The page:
biological perspective of race refers to the “geographically patterned phenotypic variation within

a species.” (Bartelink, Jurmain, Kilgore, Trevathan, pg.316) This idea of race means that it can
Research Paper: Race Conceptualized 3

also be applied to plants and animals which are living organisms excluded from the human race.

This idea of race within humans, plants and animals has not been generally accepted as scientists

observed that “races” varied throughout different regions. They determined that rather than

defining individuals with similar characteristics by race they would define them by population

and eventually branches off one species to form subspecies. Interesting research that has been

found as a result of Modern Synthesis is the incorrect notion that the biology which has to do

with race is fixed and is without change. The correction to this notion is that race, in fact, can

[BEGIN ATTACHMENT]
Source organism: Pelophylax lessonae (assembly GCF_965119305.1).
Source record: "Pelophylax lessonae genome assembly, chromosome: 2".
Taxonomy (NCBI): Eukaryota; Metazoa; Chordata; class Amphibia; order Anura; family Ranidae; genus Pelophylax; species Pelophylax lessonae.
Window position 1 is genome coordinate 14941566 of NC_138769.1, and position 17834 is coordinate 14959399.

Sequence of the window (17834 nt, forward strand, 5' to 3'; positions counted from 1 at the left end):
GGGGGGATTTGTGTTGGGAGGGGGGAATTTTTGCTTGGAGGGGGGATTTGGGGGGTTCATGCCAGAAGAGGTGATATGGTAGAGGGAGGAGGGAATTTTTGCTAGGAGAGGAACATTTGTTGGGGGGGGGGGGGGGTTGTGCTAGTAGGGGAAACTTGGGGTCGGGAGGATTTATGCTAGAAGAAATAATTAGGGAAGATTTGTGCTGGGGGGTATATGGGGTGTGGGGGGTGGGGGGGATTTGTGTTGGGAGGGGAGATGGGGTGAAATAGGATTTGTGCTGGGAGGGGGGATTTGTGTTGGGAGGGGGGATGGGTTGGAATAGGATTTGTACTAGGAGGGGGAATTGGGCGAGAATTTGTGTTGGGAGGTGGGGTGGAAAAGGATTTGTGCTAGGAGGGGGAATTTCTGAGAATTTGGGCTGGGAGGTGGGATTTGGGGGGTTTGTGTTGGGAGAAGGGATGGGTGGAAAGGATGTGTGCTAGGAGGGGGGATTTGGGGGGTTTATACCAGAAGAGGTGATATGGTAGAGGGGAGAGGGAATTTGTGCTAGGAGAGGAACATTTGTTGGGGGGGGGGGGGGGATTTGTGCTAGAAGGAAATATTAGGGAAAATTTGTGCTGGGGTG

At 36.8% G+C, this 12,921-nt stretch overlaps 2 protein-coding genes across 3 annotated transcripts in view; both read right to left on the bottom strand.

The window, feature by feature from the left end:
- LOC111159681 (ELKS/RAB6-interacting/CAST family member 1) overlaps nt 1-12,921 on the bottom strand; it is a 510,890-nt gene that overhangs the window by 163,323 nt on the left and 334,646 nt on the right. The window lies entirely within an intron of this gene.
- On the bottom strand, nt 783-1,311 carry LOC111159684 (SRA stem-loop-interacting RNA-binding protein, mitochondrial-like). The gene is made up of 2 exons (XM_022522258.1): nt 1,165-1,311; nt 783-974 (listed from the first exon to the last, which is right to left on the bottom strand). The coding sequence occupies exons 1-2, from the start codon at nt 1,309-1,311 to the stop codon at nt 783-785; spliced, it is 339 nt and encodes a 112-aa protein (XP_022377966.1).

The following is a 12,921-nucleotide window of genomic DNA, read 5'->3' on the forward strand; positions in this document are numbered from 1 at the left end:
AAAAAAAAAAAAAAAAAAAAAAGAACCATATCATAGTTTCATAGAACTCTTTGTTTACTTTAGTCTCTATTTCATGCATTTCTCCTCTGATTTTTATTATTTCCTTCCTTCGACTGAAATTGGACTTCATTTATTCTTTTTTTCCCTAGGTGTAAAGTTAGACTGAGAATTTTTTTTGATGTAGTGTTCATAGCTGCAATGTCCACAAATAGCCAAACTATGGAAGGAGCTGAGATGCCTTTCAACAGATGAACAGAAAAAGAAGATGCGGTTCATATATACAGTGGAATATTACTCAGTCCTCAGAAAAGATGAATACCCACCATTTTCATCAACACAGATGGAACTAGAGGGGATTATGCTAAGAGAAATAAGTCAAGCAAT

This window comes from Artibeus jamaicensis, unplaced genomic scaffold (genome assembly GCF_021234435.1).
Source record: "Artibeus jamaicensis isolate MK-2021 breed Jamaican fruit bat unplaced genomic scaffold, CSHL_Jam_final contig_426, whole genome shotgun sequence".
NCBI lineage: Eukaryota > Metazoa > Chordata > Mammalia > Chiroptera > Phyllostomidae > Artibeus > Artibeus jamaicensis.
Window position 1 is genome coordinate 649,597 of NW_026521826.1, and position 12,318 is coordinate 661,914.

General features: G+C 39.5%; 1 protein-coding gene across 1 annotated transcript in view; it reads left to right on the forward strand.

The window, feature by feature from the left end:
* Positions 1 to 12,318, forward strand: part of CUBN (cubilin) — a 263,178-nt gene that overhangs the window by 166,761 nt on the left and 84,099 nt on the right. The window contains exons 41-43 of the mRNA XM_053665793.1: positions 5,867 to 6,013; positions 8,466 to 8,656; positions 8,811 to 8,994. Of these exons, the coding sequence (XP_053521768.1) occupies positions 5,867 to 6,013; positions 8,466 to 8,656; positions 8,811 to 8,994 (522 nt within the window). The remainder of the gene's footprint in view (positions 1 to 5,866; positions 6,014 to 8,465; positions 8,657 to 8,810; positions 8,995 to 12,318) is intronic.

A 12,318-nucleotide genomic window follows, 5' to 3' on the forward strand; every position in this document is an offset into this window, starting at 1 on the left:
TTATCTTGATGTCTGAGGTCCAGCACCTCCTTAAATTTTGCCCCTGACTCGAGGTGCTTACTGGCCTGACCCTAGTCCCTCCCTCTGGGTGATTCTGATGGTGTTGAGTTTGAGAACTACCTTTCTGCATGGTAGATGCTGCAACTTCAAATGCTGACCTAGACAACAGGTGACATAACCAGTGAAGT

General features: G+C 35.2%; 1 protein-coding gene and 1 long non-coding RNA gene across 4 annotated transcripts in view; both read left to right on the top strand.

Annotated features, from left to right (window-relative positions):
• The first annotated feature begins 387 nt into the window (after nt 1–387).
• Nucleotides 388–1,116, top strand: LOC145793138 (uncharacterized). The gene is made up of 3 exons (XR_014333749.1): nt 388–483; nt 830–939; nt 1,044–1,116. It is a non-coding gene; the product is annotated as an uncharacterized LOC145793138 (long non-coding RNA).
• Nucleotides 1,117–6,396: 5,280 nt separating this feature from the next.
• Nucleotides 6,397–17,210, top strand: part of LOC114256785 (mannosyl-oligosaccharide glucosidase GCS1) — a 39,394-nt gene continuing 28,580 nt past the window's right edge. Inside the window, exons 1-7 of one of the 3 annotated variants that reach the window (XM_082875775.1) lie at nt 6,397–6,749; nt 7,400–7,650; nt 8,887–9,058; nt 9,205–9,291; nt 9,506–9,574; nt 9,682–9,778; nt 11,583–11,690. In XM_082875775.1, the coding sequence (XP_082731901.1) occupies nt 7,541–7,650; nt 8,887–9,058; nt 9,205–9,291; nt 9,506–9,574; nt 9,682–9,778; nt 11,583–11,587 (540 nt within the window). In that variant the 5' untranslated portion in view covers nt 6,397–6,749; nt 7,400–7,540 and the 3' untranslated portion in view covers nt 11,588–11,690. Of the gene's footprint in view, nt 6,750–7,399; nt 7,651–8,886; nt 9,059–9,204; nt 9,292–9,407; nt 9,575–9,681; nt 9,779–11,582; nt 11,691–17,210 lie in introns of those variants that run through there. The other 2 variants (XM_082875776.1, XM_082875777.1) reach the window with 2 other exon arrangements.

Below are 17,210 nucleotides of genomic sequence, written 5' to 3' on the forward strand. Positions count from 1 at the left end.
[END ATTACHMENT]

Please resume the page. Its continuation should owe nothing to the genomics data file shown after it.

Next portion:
change at a genetic level through regional drift and evolving species; those changes are observed

over time within their phenotype. As described in our textbook, “Anthropologists recognize that

such outdated concepts of race are no longer valid, because the amount of genetic variation

accounted for by differences between groups is vastly exceeded by the variation that exists

within groups. Many anthropologists also argue that race is an outdated creation of the human

mind that attempts to simplify biological complexity by organizing it into categories. Simplistic

racial classification may have been an acceptable approach 100 years ago, but given the current

state of genetic and evolutionary science, it’s absolutely meaningless.” (Bartlink, Jurmain,

Kilgore, Trevathan, pg. 317)

This bold statement may be the opinion of the author of our textbook but they do provide

substantial evidence in the progression of modern technology with their research that has been

done to identify variables in the complex DNA of humans to exemplify the diversity as well as

the similarities within what we have classified as “racial groups”.

There are many scientists that feel strongly about race being linked to the effort to group